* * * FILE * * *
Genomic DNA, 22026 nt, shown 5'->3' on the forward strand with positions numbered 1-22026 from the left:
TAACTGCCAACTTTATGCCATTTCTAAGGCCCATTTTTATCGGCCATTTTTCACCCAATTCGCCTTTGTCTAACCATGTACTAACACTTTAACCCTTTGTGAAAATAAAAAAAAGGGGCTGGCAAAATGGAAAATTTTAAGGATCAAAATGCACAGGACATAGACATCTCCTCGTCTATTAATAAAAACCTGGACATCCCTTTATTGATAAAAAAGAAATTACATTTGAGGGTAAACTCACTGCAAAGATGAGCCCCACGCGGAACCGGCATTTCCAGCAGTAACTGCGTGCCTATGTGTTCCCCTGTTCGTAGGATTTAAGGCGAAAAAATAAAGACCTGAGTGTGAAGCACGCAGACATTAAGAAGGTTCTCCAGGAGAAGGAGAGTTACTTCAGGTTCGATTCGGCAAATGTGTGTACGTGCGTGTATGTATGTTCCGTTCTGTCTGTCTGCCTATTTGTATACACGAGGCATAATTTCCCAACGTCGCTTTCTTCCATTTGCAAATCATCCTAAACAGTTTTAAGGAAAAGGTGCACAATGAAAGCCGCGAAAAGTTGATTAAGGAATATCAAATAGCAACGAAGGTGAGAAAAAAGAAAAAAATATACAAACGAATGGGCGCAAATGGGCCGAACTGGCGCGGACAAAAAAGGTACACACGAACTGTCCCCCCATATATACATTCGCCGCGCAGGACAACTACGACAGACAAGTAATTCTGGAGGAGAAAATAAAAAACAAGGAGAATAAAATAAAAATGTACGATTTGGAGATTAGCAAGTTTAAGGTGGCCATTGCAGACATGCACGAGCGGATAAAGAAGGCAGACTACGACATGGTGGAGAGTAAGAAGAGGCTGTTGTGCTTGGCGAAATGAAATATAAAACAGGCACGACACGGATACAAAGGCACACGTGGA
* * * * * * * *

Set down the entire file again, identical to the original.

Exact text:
Genomic DNA, 22026 nt, shown 5'->3' on the forward strand with positions numbered 1-22026 from the left:
TAACTGCCAACTTTATGCCATTTCTAAGGCCCATTTTTATCGGCCATTTTTCACCCAATTCGCCTTTGTCTAACCATGTACTAACACTTTAACCCTTTGTGAAAATAAAAAAAAGGGGCTGGCAAAATGGAAAATTTTAAGGATCAAAATGCACAGGACATAGACATCTCCTCGTCTATTAATAAAAACCTGGACATCCCTTTATTGATAAAAAAGAAATTACATTTGAGGGTAAACTCACTGCAAAGATGAGCCCCACGCGGAACCGGCATTTCCAGCAGTAACTGCGTGCCTATGTGTTCCCCTGTTCGTAGGATTTAAGGCGAAAAAATAAAGACCTGAGTGTGAAGCACGCAGACATTAAGAAGGTTCTCCAGGAGAAGGAGAGTTACTTCAGGTTCGATTCGGCAAATGTGTGTACGTGCGTGTATGTATGTTCCGTTCTGTCTGTCTGCCTATTTGTATACACGAGGCATAATTTCCCAACGTCGCTTTCTTCCATTTGCAAATCATCCTAAACAGTTTTAAGGAAAAGGTGCACAATGAAAGCCGCGAAAAGTTGATTAAGGAATATCAAATAGCAACGAAGGTGAGAAAAAAGAAAAAAATATACAAACGAATGGGCGCAAATGGGCCGAACTGGCGCGGACAAAAAAGGTACACACGAACTGTCCCCCCATATATACATTCGCCGCGCAGGACAACTACGACAGACAAGTAATTCTGGAGGAGAAAATAAAAAACAAGGAGAATAAAATAAAAATGTACGATTTGGAGATTAGCAAGTTTAAGGTGGCCATTGCAGACATGCACGAGCGGATAAAGAAGGCAGACTACGACATGGTGGAGAGTAAGAAGAGGCTGTTGTGCTTGGCGAAATGAAATATAAAACAGGCACGACACGGATACAAAGGCACACGTGGA